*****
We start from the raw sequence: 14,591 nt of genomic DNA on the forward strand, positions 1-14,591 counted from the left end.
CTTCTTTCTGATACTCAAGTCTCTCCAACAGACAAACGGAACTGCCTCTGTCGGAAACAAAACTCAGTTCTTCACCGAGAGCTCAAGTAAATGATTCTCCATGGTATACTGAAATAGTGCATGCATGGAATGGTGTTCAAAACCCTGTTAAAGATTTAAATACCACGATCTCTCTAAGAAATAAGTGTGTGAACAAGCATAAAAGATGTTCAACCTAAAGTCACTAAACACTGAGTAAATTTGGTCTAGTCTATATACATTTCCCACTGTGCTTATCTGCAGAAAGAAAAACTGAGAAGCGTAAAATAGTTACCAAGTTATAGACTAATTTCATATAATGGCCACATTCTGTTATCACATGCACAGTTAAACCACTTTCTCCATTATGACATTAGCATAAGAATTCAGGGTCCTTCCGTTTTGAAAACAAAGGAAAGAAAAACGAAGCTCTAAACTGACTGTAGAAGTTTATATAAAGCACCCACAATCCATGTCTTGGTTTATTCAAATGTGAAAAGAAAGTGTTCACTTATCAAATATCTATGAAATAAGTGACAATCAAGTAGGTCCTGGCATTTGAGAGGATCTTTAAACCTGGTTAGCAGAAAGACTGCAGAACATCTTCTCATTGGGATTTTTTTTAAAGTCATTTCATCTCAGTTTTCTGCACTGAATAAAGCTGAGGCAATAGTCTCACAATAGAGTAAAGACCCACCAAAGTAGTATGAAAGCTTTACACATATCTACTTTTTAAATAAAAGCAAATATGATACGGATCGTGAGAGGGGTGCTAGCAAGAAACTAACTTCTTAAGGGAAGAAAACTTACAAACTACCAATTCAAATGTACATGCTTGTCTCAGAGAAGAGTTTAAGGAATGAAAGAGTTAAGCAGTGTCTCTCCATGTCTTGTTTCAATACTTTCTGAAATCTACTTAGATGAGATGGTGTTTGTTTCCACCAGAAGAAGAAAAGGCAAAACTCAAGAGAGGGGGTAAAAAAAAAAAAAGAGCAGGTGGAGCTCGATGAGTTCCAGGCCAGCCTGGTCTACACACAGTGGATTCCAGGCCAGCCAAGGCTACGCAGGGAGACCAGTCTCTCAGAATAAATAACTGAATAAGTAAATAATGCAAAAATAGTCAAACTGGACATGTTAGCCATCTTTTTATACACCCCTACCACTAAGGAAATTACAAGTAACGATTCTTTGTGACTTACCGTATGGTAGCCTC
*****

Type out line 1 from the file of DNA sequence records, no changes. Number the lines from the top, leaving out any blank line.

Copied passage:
We start from the raw sequence: 14,591 nt of genomic DNA on the forward strand, positions 1-14,591 counted from the left end.